hot-link was made from the entry in the MIT Press's online catalogue
to the City of Bits site. So ‚ much as bookstore browsers
can pick up a copy of the hardback ‚ Web-surfing catalogue browsers
can immediately get their hands on the online version. And the
first thing that the online version presents is a Welcome page
with links to a Synopsis, the author's Home Page, and the Table
of Contents. Thus, to provide one path into the online City
of Bits, the metaphor of an "electronic bookstore"
was fairly closely followed.
from other Web sites provide a second way in. City of Bits
was quickly listed in many online, classified Internet and Web
guides, "Cool Sites" collections, online newsletters
and magazines, home pages of organizations and individuals who
wanted to draw attention to it, and online reading lists for
classes of various kinds. Some of these links were sought and
negotiated by members of the City of Bits WWW team, but
many appeared spontaneously. Most were one-way, from the other
site to City of Bits, but some were reciprocal ‚ a fixed
"you point to me and I'll point to you" arrangement.
The ultimate effect was to create a very large, electronic "catchment"
to collect potential readers and efficiently funnel them to
strategy for bringing in readers is to attract the attention
of Web search engines. Typically, these engines explore the
Web periodically to create large indexes and directories, then,
in response to users' queries, employ these indexes and directories
to provide very rapid access to the relevant Web sites. They
perform their explorations in a variety of ways-by looking for
specified keywords in the titles or headers of Web documents,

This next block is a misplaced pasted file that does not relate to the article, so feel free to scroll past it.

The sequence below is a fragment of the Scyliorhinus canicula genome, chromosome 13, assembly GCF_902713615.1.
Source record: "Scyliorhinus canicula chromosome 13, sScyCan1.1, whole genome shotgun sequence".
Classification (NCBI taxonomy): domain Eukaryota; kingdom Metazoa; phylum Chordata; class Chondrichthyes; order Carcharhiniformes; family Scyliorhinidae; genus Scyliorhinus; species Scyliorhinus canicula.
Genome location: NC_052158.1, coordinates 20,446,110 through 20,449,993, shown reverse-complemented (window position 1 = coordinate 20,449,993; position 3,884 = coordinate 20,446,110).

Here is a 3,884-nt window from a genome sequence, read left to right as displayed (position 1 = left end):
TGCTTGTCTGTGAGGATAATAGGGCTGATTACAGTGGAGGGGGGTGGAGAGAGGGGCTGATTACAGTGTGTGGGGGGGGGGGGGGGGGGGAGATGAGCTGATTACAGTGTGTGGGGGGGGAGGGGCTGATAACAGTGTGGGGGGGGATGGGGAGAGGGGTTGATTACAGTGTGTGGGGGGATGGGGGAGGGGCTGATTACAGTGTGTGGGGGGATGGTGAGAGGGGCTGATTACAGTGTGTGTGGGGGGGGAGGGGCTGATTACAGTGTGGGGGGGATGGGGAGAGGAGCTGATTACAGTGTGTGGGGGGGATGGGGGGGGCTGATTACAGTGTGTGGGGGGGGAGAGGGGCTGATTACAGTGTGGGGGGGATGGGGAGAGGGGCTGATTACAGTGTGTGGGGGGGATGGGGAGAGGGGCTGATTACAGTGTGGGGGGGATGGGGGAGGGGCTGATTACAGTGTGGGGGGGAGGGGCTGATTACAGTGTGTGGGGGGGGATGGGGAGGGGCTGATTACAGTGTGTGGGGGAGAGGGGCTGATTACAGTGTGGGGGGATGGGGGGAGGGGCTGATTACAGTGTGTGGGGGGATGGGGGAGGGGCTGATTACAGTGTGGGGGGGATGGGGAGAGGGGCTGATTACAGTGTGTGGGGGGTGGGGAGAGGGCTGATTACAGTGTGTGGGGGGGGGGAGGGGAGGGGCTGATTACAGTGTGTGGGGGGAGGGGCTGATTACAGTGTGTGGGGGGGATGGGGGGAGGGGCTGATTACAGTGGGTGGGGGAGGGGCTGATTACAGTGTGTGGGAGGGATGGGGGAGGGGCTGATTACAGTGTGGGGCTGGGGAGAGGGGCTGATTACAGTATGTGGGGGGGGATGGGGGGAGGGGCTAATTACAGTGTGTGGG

by scanning through the documents themselves, or even by searching
other indexes and directories. They are usually pretty dumb,
since they just look for keyword matches. So, to make sure that
your site is not missed by the search engines ‚ which have now
become very important tools for finding one's way around the
Web ‚ you must make sure that the appropriate descriptors are
included in titles and headers, and in the text of the opening
pages. Incidentally, you can reliably attract a lot of attention
by scattering words like "sex" and "nude"
through your text ‚ but it may not be the sort of attention
that you want!
possible strategy, which we have not used, is closely analogous
to pinpoint direct-mail marketing. When Web-surfers access your
server, it is technically possible to collect a lot of information
about them ‚ who they are, where they are from, what links they
followed to get to your site, what browser they were using,
what they looked at, and so on. If you are prepared to ignore
the obvious privacy issues, you can use this information to
target electronic advertising. So, for example, Web-surfers
who looked at MIT Press online catalogue entries for other books
on related topics might get email promoting City of Bits.
Tools and their Effects
fashion, the hardback version of City of Bits is a narrative
divided into chapters on different sub-topics and it has a table
of contents and an index to guide the reader through the material.
This allows for multiple styles of reading; you can follow a
continuous thread straight through from beginning to end, you
can jump immediately to particular chapters that interest you,
you can use the index to find passages on particular topics,
and you can even cruise the index (or the endnotes) to look
for entries that may pique your interest. You can skim quickly
or you can read more slowly and attentively. You may make notes
as you go, or you may not. You may read in strict sequence,
or you may jump back and forth.
book is not only a repository of the textual information, but
also a reading tool that allows you to pursue these strategies
efficiently, and gives you context and feedback as you do so.
Its size and shape tells you roughly how much information it
contains, and you always know how far through it you are from
the relative thicknesses of the stacks of pages under your left
and right thumbs. The springiness of the paper allows you to
scan quickly by riffling through pages with the book half open,
but the mechanical properties of the binding assure that you